posted on Dec, 16 2008 @ 05:51 PM
Orbital Angle Discrepancy
The image below is one that I, Astral Highway, created in order to illustrate a blindingly obvious, yet very simple discrepancy in the sequence of
events that I noticed in the fly-over video. Upon first viewing, the entire video seems rather convincing. The change over to telephoto lens from
the Apollo 20 window is represented as a smooth, logically sequenced series of events and one gets the impression that there is no editing or pausing
in the film as the camera is switched over to telephoto.
But something is so glaringly amiss here that I am surprised that noone has picked it up yet. Watch the video and pay careful attention to the
direction the Lunar Module is heading towards. I carefully matched the moonscape that scrolls across the window with a high resolution image of the
area itself. Using Photoshop, I distorted and rotated the perspective and angle of the image so that it closely matched the moonscape one sees in the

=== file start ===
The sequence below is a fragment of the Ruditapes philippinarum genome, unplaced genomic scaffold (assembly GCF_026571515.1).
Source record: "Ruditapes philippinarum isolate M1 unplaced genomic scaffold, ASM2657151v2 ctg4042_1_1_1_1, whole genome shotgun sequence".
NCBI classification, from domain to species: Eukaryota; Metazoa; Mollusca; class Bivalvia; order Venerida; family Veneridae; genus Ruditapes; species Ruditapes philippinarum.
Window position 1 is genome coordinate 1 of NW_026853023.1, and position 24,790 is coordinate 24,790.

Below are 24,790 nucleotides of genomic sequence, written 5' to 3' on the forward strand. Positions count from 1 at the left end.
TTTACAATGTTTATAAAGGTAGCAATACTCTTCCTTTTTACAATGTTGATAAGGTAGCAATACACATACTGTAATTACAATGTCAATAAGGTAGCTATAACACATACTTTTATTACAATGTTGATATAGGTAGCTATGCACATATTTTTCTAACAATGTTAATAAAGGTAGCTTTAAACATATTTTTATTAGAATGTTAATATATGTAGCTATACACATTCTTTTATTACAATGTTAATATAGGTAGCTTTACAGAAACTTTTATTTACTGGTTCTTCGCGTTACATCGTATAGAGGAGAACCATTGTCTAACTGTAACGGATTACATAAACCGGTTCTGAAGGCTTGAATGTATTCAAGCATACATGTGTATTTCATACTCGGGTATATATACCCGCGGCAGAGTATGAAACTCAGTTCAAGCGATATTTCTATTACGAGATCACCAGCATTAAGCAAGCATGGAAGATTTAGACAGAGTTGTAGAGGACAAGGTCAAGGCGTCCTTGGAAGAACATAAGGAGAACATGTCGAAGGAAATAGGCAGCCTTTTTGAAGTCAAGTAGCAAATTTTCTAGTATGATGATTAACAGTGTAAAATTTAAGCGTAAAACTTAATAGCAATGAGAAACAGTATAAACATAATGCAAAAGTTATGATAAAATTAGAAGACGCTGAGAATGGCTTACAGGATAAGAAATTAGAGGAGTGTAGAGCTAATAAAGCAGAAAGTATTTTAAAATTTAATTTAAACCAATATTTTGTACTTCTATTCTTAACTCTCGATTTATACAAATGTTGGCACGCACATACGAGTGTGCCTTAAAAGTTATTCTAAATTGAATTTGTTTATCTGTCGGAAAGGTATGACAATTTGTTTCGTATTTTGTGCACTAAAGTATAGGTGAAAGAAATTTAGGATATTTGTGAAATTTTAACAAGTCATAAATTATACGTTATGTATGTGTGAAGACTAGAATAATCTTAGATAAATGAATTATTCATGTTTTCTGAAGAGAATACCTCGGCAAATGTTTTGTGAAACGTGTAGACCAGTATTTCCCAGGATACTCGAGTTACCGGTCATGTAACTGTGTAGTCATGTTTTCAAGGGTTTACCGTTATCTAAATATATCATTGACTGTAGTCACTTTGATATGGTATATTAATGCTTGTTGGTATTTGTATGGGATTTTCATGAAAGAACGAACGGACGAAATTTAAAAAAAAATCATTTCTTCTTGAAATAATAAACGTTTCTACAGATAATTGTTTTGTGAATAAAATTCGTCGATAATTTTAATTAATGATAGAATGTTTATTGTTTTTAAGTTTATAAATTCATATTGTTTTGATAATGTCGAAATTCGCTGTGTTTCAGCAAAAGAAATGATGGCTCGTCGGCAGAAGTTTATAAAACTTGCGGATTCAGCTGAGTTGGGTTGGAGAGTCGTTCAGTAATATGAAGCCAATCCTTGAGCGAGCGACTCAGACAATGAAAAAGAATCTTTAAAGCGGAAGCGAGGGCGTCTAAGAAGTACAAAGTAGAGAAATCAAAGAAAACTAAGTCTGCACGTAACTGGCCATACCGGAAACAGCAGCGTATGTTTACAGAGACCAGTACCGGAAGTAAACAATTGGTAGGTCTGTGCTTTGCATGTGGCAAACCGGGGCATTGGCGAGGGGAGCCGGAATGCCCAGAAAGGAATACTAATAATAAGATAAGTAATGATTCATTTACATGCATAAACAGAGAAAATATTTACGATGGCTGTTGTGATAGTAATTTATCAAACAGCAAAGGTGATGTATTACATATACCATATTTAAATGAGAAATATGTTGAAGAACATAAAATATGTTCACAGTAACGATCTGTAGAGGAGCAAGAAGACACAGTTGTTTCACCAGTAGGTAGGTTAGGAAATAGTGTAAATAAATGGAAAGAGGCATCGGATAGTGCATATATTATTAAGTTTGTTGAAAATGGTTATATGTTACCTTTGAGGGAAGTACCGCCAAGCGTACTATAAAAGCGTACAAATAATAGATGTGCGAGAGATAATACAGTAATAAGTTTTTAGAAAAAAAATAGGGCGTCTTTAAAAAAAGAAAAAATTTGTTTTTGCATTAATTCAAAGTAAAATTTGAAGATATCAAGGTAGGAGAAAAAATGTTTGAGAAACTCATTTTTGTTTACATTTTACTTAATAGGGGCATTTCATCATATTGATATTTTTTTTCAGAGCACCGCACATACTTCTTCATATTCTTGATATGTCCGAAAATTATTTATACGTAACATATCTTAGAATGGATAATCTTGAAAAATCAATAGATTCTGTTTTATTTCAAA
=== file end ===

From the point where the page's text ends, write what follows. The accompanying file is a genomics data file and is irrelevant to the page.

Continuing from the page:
video. In the distorted image, the alleged ship is pointing in an almost East to North-East direction. Yet, when the camera is zoomed in through the
viewport window in the video, the entire object is pointing in a Southerly direction, the 'nose' almost in the direction of Apollo 20.
How can the video account for this? The 'spaceship' is suddenly in a completely different location than when the camera was zoomed out. It is
almost as if the ship is suddenly being filmed from a completely different orbital path, direction and location. If the video is supposed to be a cut
of many orbital passes being filmed during the fly-over, then I can understand the discrepancy. But the video is presented as a logical,
Another problem is why do the subtitles zoom up close with the camera lens for a moment when these are supposed to be a post-production element
inserted after the mission?
Finally... when we see the 'spaceship' up close for the first time, the whole perspective of the scene shifts and wobbles slightly in a way that
would indicate that we are seeing a small scaled model filmed from some kind of motion-control rig. It appears the motion is not entirely smooth and
the camera even appears to settle on a slightly more downward tilt than it begins with, which appears to alter the angle of the object we are looking
at. Of course, this could be an optical illusion due to the myriad of moving artifacts present in the image.